Comparing Common LISP and Clojure: Cons Cells

Comparing Common LISP and Clojure: Cons Cells

Sarah Sunday
Sarah Sunday

January 24, 2017

The existence (or lack thereof) of cons cells in Clojure might be one of the first things LISPers notice when switching to Clojure. It was for me, anyway. In Common LISP and other LISP languages, cons cells are two element structures that are the basis of all lists and essentially the programming language itself. In LISP, to create a cons cell, simply use cons with the two elements:

? (cons 1 2)
(1 . 2)
? (cons 1 '(2 3 4))
(1 2 3 4)
? (cons '(1 2) '(3 4))
((1 2) 3 4)
? (cons 1 nil)
? (cons nil 1)
(NIL . 1)
? (cons nil nil)
? (cons nil '(2 3 4))
(NIL 2 3 4)

The two elements can be anything. Two things, two lists, a list and nil, nil and something, and so on. To access the elements of a cons cell, you can do first and rest, if you want to make your code easy to understand for newcomers, but the typical way of doing it is car and cdr.

Which don’t sound like much of anything. CAR? CDR? What do those even mean?

Here’s a quick trip back in time: The early LISP languages were built on old IBM computers that had particular word instructions to access values of a 'register' or machine location. The left half of the register was the address and the right half the decrement. So the LISP way of quickly accessing these values became car and cdr. Respectively, they meant: "Contents of the address part of register" and "Contents of the decrement part of register." And so car and cdr were created to get the first and rest part of a structure. first and rest came into being eventually, but car and cdr stuck around because they were fixtures in the language. Everybody used them. You can't take them away.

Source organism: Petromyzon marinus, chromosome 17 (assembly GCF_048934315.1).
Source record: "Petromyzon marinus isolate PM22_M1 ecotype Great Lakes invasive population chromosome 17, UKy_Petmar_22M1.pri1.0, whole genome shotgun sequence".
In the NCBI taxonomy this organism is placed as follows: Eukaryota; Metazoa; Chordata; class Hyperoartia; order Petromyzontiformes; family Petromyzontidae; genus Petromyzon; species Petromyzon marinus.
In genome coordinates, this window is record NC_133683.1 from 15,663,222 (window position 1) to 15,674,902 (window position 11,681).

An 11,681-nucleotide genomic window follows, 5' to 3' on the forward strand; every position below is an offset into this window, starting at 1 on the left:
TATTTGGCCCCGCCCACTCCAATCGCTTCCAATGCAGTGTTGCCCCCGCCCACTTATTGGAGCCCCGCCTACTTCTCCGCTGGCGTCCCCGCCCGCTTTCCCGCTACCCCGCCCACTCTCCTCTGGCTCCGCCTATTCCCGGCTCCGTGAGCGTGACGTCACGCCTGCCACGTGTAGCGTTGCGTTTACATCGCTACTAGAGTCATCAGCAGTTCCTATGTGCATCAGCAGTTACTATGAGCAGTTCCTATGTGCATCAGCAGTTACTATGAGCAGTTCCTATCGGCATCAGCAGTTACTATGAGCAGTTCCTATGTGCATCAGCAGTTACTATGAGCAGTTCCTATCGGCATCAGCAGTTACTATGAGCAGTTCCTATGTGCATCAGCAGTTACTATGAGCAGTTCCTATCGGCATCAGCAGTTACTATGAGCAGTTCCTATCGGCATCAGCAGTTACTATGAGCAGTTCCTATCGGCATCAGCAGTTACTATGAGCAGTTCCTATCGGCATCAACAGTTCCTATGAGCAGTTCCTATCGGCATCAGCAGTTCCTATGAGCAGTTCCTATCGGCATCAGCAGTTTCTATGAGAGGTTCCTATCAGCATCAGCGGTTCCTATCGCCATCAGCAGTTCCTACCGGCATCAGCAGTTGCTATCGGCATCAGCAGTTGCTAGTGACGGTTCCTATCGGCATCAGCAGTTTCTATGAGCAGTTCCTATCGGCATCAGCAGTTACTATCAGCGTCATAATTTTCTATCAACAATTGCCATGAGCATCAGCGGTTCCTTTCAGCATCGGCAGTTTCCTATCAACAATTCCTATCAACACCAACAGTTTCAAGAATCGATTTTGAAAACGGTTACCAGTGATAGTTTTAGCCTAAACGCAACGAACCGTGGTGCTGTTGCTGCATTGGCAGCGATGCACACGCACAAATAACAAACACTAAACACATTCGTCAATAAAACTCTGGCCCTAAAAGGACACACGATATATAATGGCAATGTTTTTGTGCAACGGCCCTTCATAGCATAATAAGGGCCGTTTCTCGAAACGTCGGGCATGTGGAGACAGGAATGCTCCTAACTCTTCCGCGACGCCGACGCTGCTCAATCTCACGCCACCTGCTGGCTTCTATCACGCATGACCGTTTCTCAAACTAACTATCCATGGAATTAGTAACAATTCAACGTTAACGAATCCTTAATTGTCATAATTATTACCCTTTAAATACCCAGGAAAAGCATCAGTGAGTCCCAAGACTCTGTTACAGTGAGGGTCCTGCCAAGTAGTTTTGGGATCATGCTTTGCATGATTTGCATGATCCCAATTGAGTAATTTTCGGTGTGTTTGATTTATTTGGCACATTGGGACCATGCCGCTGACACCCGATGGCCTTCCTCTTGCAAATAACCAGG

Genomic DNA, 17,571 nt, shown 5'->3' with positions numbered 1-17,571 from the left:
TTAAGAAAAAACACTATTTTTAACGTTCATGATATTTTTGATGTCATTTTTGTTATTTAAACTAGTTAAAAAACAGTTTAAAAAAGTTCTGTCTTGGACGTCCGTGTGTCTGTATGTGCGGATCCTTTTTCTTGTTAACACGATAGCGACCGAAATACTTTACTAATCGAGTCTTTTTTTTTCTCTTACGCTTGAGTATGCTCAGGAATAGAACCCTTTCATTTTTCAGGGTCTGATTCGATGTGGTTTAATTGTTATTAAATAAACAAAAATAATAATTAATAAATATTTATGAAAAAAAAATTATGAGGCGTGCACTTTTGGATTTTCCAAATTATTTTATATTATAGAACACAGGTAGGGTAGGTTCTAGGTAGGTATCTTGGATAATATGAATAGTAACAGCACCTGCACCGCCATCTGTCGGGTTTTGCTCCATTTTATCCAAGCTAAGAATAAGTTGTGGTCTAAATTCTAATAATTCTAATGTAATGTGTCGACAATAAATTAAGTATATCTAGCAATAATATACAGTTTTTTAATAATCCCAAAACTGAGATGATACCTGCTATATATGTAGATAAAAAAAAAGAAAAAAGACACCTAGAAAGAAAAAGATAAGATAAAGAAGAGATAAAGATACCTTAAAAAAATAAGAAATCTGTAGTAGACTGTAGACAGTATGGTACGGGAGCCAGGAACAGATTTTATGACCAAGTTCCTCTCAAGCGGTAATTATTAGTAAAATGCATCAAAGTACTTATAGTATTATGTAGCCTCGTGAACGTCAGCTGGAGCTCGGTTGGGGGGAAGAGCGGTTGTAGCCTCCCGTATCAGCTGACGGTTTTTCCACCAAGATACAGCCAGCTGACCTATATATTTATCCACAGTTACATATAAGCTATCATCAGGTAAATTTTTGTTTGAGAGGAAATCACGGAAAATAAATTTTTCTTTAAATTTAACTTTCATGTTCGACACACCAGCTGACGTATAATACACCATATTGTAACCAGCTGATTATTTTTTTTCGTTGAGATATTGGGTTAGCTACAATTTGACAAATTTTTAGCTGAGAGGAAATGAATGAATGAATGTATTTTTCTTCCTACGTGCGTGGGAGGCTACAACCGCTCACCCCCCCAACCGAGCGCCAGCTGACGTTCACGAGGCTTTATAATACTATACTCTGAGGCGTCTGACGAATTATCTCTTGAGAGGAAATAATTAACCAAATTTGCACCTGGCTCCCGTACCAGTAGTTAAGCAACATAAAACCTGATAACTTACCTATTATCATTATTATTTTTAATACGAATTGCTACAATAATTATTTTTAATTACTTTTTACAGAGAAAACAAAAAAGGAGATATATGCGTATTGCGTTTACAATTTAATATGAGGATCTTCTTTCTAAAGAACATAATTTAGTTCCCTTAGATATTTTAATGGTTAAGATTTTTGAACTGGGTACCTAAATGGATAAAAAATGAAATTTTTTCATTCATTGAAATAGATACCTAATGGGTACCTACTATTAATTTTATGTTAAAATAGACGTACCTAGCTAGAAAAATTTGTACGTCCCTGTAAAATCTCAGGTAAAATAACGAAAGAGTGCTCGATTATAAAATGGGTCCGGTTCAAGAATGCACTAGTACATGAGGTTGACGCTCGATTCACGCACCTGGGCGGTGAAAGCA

But Clojure did. Clojure only has the less-obscurely named and rather dull first and rest to achieve those essential accessing functions.

Yet Clojure did not purge all the oddly named LISP functions. There is a method named cons.

It doesn't make a cons cell, though, not really. It merely takes something (anything) and prepends it to the given sequence, returning it as a list.

user=> (cons 1 2)
IllegalArgumentException Don't know how to create ISeq from: java.lang.Long clojure.lang.RT.seqFrom (
user=> (cons 1 '(2 3 4))
(1 2 3 4)
user=> (cons '(1 2) '(3 4))
((1 2) 3 4)
user=> (cons 1 nil)
user=> (cons nil 1)
IllegalArgumentException Don't know how to create ISeq from: java.lang.Long clojure.lang.RT.seqFrom (
user=> (cons nil nil)
user=> (cons nil '(2 3 4))
(nil 2 3 4)

So the one thing you really cannot do with it is use cons with a single element as the second argument. In LISP you can, as you saw in the base example up above that created a dotted list. That doesn’t seem like that jarring of a shift. Just a few use cases! But the entire name of the method is a lie. Clojure isn’t making a true cons cell. The difference in the meaning of the function cons is vastly different. Cons cells aren't the underlying implementation of lists in Clojure. Cons cells have nothing to do with cons.

Clojure—by keeping the name and not the substance—is programmatically appropriating from Common LISP for reasons I don't really understand.

It really isn't the end of the world, though, as much as it doesn't make sense. There are far worse things to do in a programming language than keep a bizarre name for something because, well, that's how it's done.


I suppose Common LISP and Clojure aren't all that different.